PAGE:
John Maynard Keynes (1883-1946) was not only the father of macroeconomics and one of the greatest economists of the twentieth century but also a master in the art of investment. He pointed out a research by David Chambers and Elroy Dimson Keynes called the Stock Market Investor which studied in detail the prudent financial choices he had made in the period of twenty two years in which he managed the funds of the University of Cambridge.
His wallet and his approach were anything but conventional. First of all he was not afraid to invest in shares of stock and was the first to do so in the history of King’s College. He netted an annual performance higher by about 8% with respect to the English Stock Exchange. Enough to get them into the pink of the financial gurus of the last century, Benjamin Graham, Warren Buffett, George Soros and Peter Lynch.
Summing up to the maximum, we can say that his strategy was the following.
* Choose stocks that paid dividends higher than the average of the index.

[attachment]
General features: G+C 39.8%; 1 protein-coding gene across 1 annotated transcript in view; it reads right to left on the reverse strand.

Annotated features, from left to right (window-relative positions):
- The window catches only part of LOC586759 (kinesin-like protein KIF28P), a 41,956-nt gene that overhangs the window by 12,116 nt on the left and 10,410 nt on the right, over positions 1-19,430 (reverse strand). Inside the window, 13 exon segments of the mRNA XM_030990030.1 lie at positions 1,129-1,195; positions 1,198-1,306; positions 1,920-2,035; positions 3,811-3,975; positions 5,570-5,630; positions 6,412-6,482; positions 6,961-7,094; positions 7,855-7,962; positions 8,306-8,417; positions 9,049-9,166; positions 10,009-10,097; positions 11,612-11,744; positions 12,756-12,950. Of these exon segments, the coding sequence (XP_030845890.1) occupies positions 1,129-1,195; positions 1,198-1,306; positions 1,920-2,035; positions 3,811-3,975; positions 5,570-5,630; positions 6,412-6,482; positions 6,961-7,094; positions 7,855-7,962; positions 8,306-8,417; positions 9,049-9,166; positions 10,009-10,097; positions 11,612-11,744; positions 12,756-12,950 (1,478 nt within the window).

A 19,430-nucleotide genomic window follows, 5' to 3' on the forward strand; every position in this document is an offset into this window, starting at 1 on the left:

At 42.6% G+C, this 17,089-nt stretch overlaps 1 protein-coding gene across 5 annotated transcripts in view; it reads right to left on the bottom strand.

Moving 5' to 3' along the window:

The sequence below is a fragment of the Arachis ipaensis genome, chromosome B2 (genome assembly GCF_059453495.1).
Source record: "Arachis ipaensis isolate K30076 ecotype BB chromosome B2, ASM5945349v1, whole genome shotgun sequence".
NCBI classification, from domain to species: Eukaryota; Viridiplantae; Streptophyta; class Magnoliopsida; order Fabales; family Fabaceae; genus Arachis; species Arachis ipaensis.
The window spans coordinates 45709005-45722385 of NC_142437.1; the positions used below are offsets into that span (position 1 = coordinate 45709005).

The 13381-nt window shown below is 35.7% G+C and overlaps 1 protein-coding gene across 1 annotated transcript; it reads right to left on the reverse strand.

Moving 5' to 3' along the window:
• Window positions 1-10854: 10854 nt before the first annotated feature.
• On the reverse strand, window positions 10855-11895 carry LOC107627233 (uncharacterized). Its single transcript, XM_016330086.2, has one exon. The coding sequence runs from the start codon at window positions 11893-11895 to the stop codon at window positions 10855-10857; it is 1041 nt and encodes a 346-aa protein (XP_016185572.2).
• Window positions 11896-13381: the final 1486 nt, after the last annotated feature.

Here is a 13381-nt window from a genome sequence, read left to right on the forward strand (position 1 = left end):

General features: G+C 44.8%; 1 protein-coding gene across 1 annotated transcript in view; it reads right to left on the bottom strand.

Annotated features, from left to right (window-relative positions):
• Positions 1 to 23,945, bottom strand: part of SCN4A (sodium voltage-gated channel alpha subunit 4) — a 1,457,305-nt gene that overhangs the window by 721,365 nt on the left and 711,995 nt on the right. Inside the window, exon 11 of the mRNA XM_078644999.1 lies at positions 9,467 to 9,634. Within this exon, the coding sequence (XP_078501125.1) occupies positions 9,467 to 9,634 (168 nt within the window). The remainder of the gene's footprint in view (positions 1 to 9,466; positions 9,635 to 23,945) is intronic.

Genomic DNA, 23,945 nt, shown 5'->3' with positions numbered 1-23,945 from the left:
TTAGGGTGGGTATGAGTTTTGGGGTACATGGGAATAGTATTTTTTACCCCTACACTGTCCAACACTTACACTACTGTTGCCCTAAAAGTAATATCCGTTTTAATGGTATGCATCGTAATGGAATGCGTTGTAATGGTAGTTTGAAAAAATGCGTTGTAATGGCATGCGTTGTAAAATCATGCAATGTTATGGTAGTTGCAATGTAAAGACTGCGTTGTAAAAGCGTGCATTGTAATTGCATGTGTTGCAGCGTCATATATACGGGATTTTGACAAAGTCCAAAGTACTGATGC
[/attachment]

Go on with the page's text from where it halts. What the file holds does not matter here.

* Preference shares in small and mid caps.
* Quickly rotate purchases. He understood the importance of credit cycle, ie the change in the portfolio.
Also he did not care much about anything not immediately reflected in the behavior of other traders, focusing on large amounts of shares in companies whose activities and whose management was well aware. In this sense he was privileged because he frequented the political and cultural British business salons where he often could get confidential information.
It’s been his famous metaphor of the beauty contest according to which the stock market does not win the most beautiful girl but the one considered such by the voters. To invest so well they must be able to imagine what products investment most of the other investors will like.